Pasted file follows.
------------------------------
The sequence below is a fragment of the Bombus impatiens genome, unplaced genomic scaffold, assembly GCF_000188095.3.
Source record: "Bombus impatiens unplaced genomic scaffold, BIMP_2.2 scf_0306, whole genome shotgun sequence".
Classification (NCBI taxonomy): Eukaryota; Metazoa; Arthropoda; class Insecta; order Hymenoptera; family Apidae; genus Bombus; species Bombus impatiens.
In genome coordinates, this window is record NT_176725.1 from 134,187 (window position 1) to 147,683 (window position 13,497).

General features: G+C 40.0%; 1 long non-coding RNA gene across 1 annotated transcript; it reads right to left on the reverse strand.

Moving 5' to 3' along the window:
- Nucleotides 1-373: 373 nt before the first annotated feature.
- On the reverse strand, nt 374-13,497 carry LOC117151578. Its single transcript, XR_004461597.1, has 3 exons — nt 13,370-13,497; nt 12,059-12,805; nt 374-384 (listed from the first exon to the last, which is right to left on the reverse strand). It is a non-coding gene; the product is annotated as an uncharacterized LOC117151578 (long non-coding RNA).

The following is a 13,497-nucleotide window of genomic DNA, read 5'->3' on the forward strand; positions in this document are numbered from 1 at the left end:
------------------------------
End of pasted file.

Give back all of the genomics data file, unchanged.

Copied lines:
The sequence below is a fragment of the Bombus impatiens genome, unplaced genomic scaffold, assembly GCF_000188095.3.
Source record: "Bombus impatiens unplaced genomic scaffold, BIMP_2.2 scf_0306, whole genome shotgun sequence".
Classification (NCBI taxonomy): Eukaryota; Metazoa; Arthropoda; class Insecta; order Hymenoptera; family Apidae; genus Bombus; species Bombus impatiens.
In genome coordinates, this window is record NT_176725.1 from 134,187 (window position 1) to 147,683 (window position 13,497).

General features: G+C 40.0%; 1 long non-coding RNA gene across 1 annotated transcript; it reads right to left on the reverse strand.

Moving 5' to 3' along the window:
- Nucleotides 1-373: 373 nt before the first annotated feature.
- On the reverse strand, nt 374-13,497 carry LOC117151578. Its single transcript, XR_004461597.1, has 3 exons — nt 13,370-13,497; nt 12,059-12,805; nt 374-384 (listed from the first exon to the last, which is right to left on the reverse strand). It is a non-coding gene; the product is annotated as an uncharacterized LOC117151578 (long non-coding RNA).

The following is a 13,497-nucleotide window of genomic DNA, read 5'->3' on the forward strand; positions in this document are numbered from 1 at the left end: